Because most philosophies that frown on reproduction don't survive.

Saturday, June 17, 2006

More Panic Than Heat: Gore on Global Warming

It may be that individual members of the media have free will, but sometimes the sudden feeding frenzy over a topic has all the inevitability of a chemical reaction. Such has been happening recently with the topic of global warming. Al Gore's movie An Inconvenient Truth provided the catalyst for a veritable firestorm of global warming hysteria. Not bad for what amounts to a filmed slide show.

Fawning reviewers like Roger Ebert are treating Inconvenient Truth like the newest revelation from on high. Indeed, the reception the 'religious right' gave to The Passion of the Christ is looking downright cool compared to the accolades being piled on Gore's work. Time Magazine, always a repository of deep thought about shallow subjects, intoned "Be worried. Be very worried" and provided a host of articles on impending sea level rises and storms. Even the usually skeptical seemed to provide only positive views and defenses of Inconvenient Truth.

Now, here's the thing: It's not that there's nothing to global warming. CO2 does indeed trap heat in our atmosphere. If you have any doubts that the greenhouse effect can make things unpleasant, read a little about today's weather on Venus. A toasty 900F degrees, anyone? And it makes sense that as the use of fossil fuels increases throughout the world, civilization will put more and more CO2 into the atmosphere. The 2+ billion people in China and India are still only starting to get close to an industrial par with the developed world -- and even with modern technology they will need to burn more fossil fuels before they move far enough forward to burn less. Global average temperatures have increased about one degree Celsius over the last century, and chances are good that human activity is at least one factor causing that.

However, the question that not enough people are asking is: How much of a problem is that in the grand scheme of things?

Supposedly science-educated people somehow seem to forget when they get started on the topic of global warming that the history of our planet goes back a whole lot more than a hundred years. There have been many times in our planet's history when, because there were no land masses near the poles, there were virtually no ice caps at all. Sea levels were higher. Roaches grew bigger. It was better weather for walking your sauropod. But the world didn't end. (Well, okay, so there was that thing about sudden global climate change after a giant rock fell out of the sky and blasted out a crater a hundred miles across -- but we'd be pretty hosed by a major asteroid strike now too.)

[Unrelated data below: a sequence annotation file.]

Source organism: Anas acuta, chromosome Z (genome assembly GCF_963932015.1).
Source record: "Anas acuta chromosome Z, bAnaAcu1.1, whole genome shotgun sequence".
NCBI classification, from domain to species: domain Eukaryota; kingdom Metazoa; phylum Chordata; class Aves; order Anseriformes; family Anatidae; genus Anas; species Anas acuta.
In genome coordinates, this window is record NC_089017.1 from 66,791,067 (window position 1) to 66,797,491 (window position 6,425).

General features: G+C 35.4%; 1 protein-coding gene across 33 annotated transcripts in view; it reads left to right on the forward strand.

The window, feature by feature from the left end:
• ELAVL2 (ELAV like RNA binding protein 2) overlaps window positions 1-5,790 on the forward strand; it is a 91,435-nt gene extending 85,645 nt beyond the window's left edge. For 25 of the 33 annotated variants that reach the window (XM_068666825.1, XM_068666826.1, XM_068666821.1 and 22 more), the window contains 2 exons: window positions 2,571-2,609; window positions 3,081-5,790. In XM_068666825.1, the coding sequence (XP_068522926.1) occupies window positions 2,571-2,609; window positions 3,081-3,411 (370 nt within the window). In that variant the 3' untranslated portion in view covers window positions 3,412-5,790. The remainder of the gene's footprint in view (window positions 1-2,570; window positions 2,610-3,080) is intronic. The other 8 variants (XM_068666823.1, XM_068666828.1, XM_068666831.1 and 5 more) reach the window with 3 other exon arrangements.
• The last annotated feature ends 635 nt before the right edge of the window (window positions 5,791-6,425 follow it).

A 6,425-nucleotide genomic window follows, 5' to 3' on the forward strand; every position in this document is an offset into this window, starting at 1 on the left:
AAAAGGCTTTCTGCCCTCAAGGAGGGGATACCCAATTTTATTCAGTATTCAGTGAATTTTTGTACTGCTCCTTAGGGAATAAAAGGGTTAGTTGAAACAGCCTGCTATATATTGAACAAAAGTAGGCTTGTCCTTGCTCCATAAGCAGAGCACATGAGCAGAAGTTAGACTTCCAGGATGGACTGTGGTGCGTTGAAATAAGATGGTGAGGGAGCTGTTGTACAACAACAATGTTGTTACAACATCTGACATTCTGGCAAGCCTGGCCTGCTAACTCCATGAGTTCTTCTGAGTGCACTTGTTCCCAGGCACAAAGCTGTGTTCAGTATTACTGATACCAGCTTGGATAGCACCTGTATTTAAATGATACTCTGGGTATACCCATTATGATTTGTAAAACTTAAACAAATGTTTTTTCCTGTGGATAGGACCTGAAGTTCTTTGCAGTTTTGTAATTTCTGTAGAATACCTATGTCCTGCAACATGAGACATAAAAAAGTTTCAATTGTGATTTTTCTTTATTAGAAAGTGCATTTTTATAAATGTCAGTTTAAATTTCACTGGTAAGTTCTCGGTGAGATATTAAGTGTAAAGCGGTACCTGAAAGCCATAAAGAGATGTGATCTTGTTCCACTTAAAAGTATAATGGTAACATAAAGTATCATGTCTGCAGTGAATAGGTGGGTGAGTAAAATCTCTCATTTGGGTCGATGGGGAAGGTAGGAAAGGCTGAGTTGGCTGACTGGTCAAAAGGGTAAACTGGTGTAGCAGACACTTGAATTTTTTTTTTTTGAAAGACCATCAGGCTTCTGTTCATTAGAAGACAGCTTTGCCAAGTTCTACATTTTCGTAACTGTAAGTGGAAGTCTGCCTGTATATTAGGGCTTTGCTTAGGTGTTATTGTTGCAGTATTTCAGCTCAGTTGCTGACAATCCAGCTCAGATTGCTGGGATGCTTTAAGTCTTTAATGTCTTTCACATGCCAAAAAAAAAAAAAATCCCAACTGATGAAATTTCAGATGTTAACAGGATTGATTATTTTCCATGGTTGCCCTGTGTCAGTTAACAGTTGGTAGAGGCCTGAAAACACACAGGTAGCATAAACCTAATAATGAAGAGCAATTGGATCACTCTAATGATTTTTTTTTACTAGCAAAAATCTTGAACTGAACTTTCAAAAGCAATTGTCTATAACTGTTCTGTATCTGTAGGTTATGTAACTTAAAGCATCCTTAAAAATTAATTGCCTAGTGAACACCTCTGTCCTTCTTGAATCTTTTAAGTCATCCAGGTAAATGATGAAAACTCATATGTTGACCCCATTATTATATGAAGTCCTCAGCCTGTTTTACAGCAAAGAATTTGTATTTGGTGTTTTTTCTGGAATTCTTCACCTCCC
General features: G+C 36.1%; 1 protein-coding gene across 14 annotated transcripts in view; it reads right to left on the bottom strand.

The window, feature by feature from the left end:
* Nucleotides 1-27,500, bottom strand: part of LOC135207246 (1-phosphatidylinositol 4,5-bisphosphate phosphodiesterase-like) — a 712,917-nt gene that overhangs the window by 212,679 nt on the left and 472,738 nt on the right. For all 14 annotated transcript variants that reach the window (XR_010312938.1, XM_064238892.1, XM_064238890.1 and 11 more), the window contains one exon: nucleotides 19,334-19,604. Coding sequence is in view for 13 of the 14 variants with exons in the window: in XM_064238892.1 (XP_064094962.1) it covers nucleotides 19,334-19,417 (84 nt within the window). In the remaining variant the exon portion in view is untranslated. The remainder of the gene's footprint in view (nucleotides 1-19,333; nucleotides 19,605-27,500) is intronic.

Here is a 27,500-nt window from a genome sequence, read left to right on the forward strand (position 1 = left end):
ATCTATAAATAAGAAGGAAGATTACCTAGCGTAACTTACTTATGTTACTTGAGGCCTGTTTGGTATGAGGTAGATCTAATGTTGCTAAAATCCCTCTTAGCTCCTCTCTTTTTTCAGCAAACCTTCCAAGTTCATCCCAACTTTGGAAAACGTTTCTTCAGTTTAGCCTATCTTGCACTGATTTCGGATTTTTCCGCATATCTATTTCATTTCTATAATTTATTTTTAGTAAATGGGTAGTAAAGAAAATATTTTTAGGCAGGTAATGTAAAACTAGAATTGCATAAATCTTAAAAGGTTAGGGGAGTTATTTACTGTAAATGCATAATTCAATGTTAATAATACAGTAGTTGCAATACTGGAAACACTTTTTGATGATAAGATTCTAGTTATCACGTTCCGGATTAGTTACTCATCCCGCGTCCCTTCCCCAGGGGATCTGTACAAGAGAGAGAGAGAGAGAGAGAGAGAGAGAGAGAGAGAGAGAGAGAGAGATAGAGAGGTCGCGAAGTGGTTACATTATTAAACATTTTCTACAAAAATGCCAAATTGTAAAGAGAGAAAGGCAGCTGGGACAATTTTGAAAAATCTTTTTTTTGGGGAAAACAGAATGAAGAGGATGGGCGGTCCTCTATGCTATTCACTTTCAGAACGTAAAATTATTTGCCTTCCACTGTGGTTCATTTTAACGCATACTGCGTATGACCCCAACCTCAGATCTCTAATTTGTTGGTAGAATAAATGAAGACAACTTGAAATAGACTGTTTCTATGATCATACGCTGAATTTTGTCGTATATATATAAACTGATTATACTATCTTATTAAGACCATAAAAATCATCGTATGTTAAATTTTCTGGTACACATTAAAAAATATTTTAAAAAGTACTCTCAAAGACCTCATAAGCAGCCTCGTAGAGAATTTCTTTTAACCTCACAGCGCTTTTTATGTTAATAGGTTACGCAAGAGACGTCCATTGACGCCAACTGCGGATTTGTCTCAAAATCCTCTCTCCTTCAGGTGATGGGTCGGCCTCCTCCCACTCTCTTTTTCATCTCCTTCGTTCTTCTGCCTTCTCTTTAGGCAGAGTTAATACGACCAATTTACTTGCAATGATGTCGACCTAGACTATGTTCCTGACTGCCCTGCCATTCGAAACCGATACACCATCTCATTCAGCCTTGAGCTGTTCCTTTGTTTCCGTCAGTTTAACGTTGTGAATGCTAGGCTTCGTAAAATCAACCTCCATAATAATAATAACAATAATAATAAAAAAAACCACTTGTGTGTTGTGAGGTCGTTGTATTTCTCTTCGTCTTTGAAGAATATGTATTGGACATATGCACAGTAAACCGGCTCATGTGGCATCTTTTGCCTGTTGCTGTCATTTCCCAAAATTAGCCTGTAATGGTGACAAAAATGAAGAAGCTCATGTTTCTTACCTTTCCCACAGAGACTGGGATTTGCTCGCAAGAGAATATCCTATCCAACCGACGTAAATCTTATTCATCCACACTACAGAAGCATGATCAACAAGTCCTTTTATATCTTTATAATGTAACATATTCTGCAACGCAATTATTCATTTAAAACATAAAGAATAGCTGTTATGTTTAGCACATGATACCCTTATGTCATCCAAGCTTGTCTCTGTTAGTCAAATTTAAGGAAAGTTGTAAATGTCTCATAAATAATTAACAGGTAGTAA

But you don't have to go back millions of years to see how much the climate can change without the planet going to pieces. A read of the Norse sagas clearly reveals that Iceland and Greenland had much milder climates around 900 to 1100 AD than they do now. So did Newfoundland, where the Norse briefly established a colony around 1000.

Indeed, people often forget that according to mainstream ice age theory, we are currently 10,000 years into an interglacial period in what is overall an ice age. Opinion varies widely as to how long interglacial periods typically last, and what exactly causes them to start and stop -- though the human production of greenhouse gasses might well artifically extend this one.

How bad all this is depends on your definition of what is an acceptable change in the status quo. It also depends a lot on more much linear change in the climate the release of greenhouse gasses will actually change. For instance, warming in the waters around Antarctica produces more precipitation over the ice sheet, which in turn means increased ice pack, not less. There are incredibly complex systems controling climate change on our planet, and it would be silly to imagine that we actually have them all figured out.

Many of the things that scare environmental advocates are also man-made problems. For instance, we're often warned that the sea level might rise 5, 10 or even 20 feet because of ice melt. So far, the verified sea level rise to due to ice melting is more in the range of a centimeter per decade, but leaving that aside: sea levels have changed radically over the history of the earth. Sea levels were much lower during the last glacial period. As sea levels rose again, whole areas (notably the Black Sea, which according to a fair amount of research only filled about 5000-7000 years ago) were flooded. Now, to the planet qua planet, that's not a problem at all. Sea levels change. It's supposed to be that way. But for our intrepid band of over-intellectual primates who have gone and built major cities in coastal regions subject to hurricanes on land at or below sea level -- it presents a problem.